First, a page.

'Pretty boy' Chris Pilgrim has a penchant for cage combat

HE’S blonde, blue-eyed and baby-faced, but that was never going to stop him.

Chris Pilgrim, newcastle falcons

HE’S blonde, blue-eyed and baby-faced, but that was never going to stop him. He knew he would probably get chewed up and spat out, but that held no fear.

He did think it would take more than one e-mail though, to set up a training stint at one of the world’s most prestigious Mixed Martial Arts gym stables.

If the sparring was fierce, the planning was horizontal.

Chasing his other sporting passion in the summer between two National League One rugby seasons with Nottingham, Chris Pilgrim spent three weeks in The Pit, in California, under the tutelage of John Hackleman, who trained former UFC champion and now Hall of Famer Chuck Liddell.

“I didn’t actually do any cage fighting, I’m not hard enough to do that!” admitted the Birkenhead-born Loughborough University graduate.

“But in an off-season at Nottingham I went to California and did some submission grappling and striking over there.

“It’s a big passion of mine, Mixed Martial Arts is a great sport and almost up there with rugby for me. Technique-wise you can bring the wrestling aspect into tackling in rugby and I think it’s been pretty handy for my game.

“The grappling techniques revolve around close contact, putting people to the ground and dominating them on the ground.

“I’ve not got the size really to put it into practice in the Premiership, but it adds a dimension to your play and just makes you see things a bit differently.

“I almost considered taking that up because it’s a big passion of mine, I would love to have a cage fight one day.

“I can’t label what I did as cage fighting because MMA is a very skilled and intelligent sport, all the fighters are going up against these martial artists and getting dished up now because they haven’t got a clue what they are up against.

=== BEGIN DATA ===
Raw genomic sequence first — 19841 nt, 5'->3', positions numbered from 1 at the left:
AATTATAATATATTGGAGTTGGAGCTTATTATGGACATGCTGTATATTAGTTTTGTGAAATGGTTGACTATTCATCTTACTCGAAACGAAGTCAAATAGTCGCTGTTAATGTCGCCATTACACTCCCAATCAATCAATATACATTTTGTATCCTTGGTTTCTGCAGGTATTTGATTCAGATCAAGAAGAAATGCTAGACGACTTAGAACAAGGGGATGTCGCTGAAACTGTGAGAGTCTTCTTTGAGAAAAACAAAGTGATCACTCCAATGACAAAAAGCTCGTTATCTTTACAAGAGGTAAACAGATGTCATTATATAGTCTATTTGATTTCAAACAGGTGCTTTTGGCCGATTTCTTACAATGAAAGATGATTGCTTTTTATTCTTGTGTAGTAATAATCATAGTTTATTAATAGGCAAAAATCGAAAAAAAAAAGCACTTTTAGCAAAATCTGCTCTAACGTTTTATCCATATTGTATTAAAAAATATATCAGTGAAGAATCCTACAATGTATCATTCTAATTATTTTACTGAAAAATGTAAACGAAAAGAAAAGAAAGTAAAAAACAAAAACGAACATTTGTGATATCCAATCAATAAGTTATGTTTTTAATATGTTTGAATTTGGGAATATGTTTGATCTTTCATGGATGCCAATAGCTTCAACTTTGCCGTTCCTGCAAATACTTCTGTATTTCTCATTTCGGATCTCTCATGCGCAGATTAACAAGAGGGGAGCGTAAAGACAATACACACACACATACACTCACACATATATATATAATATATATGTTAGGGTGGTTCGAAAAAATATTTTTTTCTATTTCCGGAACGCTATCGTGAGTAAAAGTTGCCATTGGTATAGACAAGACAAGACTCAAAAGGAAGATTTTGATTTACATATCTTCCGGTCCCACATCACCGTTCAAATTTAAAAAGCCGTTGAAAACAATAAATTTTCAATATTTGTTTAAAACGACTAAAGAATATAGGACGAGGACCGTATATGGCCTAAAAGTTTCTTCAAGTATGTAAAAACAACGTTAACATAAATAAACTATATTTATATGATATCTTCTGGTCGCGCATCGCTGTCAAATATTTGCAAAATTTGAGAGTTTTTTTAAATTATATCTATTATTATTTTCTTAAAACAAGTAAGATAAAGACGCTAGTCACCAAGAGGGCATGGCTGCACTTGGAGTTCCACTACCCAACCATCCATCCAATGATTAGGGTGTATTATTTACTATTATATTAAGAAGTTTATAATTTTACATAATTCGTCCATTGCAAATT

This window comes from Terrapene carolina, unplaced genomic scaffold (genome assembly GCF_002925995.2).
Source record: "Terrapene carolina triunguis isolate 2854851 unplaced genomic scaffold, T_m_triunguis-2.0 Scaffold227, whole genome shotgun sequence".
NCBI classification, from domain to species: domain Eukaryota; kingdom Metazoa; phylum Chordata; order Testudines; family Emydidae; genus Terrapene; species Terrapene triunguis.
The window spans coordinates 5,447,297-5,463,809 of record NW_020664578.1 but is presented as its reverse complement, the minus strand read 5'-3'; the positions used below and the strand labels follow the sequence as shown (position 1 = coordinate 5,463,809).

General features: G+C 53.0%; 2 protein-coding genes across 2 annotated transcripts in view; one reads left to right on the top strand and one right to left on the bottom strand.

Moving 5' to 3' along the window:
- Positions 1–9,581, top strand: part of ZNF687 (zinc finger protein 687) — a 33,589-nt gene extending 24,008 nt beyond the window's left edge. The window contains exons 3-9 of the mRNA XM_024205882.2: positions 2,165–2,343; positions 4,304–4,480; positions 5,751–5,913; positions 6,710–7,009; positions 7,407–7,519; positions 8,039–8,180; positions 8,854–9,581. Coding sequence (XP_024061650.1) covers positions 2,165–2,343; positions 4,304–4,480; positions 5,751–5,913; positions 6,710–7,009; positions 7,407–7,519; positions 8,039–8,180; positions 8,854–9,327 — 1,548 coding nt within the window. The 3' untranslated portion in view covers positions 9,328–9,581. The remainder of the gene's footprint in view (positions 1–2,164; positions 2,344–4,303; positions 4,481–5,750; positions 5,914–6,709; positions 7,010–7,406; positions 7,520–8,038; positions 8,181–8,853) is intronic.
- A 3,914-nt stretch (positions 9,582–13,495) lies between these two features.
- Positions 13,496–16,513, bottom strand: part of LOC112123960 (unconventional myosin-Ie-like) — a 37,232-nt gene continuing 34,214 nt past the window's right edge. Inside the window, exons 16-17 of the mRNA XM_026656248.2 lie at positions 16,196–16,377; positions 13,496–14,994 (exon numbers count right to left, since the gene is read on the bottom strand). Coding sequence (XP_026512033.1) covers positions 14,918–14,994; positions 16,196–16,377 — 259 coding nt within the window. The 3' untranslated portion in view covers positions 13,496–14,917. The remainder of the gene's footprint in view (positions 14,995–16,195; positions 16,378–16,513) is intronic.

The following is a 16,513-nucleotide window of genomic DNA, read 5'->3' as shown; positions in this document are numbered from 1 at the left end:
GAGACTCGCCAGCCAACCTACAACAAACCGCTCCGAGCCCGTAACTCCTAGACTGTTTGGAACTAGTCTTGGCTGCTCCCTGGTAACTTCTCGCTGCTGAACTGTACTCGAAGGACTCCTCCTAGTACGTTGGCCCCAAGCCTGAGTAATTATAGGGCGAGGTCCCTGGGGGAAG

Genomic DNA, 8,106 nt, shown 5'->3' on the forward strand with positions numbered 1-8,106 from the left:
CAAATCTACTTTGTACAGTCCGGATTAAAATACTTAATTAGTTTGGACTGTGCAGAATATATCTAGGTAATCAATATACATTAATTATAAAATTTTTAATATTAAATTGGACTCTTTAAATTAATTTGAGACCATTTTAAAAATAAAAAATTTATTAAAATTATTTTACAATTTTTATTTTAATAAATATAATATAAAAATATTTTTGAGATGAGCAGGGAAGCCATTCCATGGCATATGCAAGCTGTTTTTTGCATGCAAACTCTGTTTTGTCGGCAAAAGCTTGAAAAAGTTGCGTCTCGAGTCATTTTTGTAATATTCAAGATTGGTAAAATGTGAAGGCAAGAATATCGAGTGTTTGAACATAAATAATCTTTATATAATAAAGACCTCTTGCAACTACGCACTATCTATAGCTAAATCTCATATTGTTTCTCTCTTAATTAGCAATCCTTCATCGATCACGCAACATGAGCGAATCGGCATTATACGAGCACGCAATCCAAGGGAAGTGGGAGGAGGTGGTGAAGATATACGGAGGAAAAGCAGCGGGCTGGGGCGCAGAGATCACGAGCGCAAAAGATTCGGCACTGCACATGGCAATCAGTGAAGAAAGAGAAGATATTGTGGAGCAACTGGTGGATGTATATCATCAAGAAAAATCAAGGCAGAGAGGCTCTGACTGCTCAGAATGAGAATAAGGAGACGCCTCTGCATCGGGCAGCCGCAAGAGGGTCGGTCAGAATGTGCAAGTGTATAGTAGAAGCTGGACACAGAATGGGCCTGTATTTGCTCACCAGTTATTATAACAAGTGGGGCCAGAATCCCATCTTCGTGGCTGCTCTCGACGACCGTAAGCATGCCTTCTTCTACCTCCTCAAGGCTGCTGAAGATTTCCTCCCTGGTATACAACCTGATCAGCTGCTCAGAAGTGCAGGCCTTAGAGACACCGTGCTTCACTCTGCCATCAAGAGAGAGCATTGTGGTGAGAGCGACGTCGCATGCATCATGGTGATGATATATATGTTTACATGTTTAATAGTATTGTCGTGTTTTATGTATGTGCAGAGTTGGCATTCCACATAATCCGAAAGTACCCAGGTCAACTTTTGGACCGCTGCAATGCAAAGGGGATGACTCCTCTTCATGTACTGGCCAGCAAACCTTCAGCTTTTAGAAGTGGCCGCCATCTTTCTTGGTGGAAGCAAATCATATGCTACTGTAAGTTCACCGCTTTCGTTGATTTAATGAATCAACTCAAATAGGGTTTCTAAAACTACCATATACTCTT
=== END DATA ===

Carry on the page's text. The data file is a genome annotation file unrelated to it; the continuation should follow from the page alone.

“I sent an e-mail out to John Hackleman, I’d read Chuck’s book, so I just sent an e-mail to him telling him I played rugby in England and that I’d like to do a bit of cross-training in my off-season.

“And he e-mailed back saying ‘yeah, sweet, come over’. It was really laid back, there was no date or anything like that.

“So I pretty much just rocked up to the gym, said hello to him, made friends with some Brazilian guy because I had Havana flip-fops on and from there it went on.

“I trained for three weeks there and I did a bit of travelling as well.

“But I did a good, solid three weeks of twice a day MMA so I came back in quite good shape actually.

“I didn’t think about rugby for a whole six weeks there, and that total escape, having to think and try to master something else really helped me out. I’d definitely love to give it a go after rugby. I get a bit of stick though because I’m a bit of a pretty boy and I’m not actually that hard – I’d probably get dished up if I did it, but I think I’d love to have a crack.”

Growing up on Merseyside, Pilgrim always made waves in rugby, but never quite saw the bigger, professional picture. Through age-group county games to England youth trials and action, Pilgrim only ever viewed rugby as a hobby.

But then he pitched up at Loughborough University and was blown away.

Two years at Nottingham followed graduation, and then came the big Premiership chance – a three-month Falcons trial.

If the 24-year-old had any lingering doubts when he joined Kingston Park, Steve Bates and Co have quickly helped him chase the pro-game dream. But above all else, the probing half-back has helped himself, even earning a full-time deal until the end of the season – just another chance to secure a longer deal, as he sees it.

“I was in New Zealand playing a bit of rugby, and then the chance of a trial came up here so I jumped at it,” he explained.

“I was probably going to sign for Nottingham for this season but I decided to take a chance on this.

“I’m loving being a full-time pro, I’ve obviously decided this is my career now and I want to be as good as possible.

“So an opportunity to work with people like Batesy and Jackie is excellent for me.

“My trial was for three months and my contract runs until the end of the season, that’s as far as it is at the moment.

“Luckily I’m pretty good at shutting off and concentrating on the moment, I’ve had a slow, steady climb, with county rugby and England Under-18s bits when I was younger.

“I wasn’t so interested in it all then, but Loughborough really opened my eyes to what it could be like.

“I can’t stress how good that programme is in terms of development, Alan Buzza and Dave Morris have set up such a good system.

“I was training pretty much full-time then, more so than I did at Nottingham and maybe more than here too.

“They absolutely flogged us and we were all students and doing it for free, and you need that otherwise you won’t be bothered – you’ll probably just go on the pop.”

 
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